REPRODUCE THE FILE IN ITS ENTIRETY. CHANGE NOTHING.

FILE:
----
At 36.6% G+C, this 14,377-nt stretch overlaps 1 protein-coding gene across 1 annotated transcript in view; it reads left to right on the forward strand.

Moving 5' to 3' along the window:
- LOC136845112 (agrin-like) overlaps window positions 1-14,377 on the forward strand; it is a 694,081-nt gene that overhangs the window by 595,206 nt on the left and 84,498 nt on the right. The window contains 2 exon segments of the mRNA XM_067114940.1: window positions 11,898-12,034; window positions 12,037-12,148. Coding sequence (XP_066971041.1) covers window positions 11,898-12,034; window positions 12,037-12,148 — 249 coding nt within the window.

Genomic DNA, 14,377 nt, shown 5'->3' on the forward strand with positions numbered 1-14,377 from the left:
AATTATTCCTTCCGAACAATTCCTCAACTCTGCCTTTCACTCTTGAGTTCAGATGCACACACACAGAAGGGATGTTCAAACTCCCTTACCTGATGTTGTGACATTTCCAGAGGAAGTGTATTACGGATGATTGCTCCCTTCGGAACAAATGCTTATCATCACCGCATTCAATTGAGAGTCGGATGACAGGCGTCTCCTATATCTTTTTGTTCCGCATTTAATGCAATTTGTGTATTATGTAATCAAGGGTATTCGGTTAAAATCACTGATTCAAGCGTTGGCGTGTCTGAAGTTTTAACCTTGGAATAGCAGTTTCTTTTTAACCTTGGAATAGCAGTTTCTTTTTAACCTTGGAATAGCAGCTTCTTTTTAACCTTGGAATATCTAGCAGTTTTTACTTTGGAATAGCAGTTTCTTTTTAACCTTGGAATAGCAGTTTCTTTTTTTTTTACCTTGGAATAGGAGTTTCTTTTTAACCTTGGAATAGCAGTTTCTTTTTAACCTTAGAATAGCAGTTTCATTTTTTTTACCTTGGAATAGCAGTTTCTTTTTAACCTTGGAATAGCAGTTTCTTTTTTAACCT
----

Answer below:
At 36.6% G+C, this 14,377-nt stretch overlaps 1 protein-coding gene across 1 annotated transcript in view; it reads left to right on the forward strand.

Moving 5' to 3' along the window:
- LOC136845112 (agrin-like) overlaps window positions 1-14,377 on the forward strand; it is a 694,081-nt gene that overhangs the window by 595,206 nt on the left and 84,498 nt on the right. The window contains 2 exon segments of the mRNA XM_067114940.1: window positions 11,898-12,034; window positions 12,037-12,148. Coding sequence (XP_066971041.1) covers window positions 11,898-12,034; window positions 12,037-12,148 — 249 coding nt within the window.

Genomic DNA, 14,377 nt, shown 5'->3' on the forward strand with positions numbered 1-14,377 from the left:
AATTATTCCTTCCGAACAATTCCTCAACTCTGCCTTTCACTCTTGAGTTCAGATGCACACACACAGAAGGGATGTTCAAACTCCCTTACCTGATGTTGTGACATTTCCAGAGGAAGTGTATTACGGATGATTGCTCCCTTCGGAACAAATGCTTATCATCACCGCATTCAATTGAGAGTCGGATGACAGGCGTCTCCTATATCTTTTTGTTCCGCATTTAATGCAATTTGTGTATTATGTAATCAAGGGTATTCGGTTAAAATCACTGATTCAAGCGTTGGCGTGTCTGAAGTTTTAACCTTGGAATAGCAGTTTCTTTTTAACCTTGGAATAGCAGTTTCTTTTTAACCTTGGAATAGCAGCTTCTTTTTAACCTTGGAATATCTAGCAGTTTTTACTTTGGAATAGCAGTTTCTTTTTAACCTTGGAATAGCAGTTTCTTTTTTTTTTACCTTGGAATAGGAGTTTCTTTTTAACCTTGGAATAGCAGTTTCTTTTTAACCTTAGAATAGCAGTTTCATTTTTTTTACCTTGGAATAGCAGTTTCTTTTTAACCTTGGAATAGCAGTTTCTTTTTTAACCT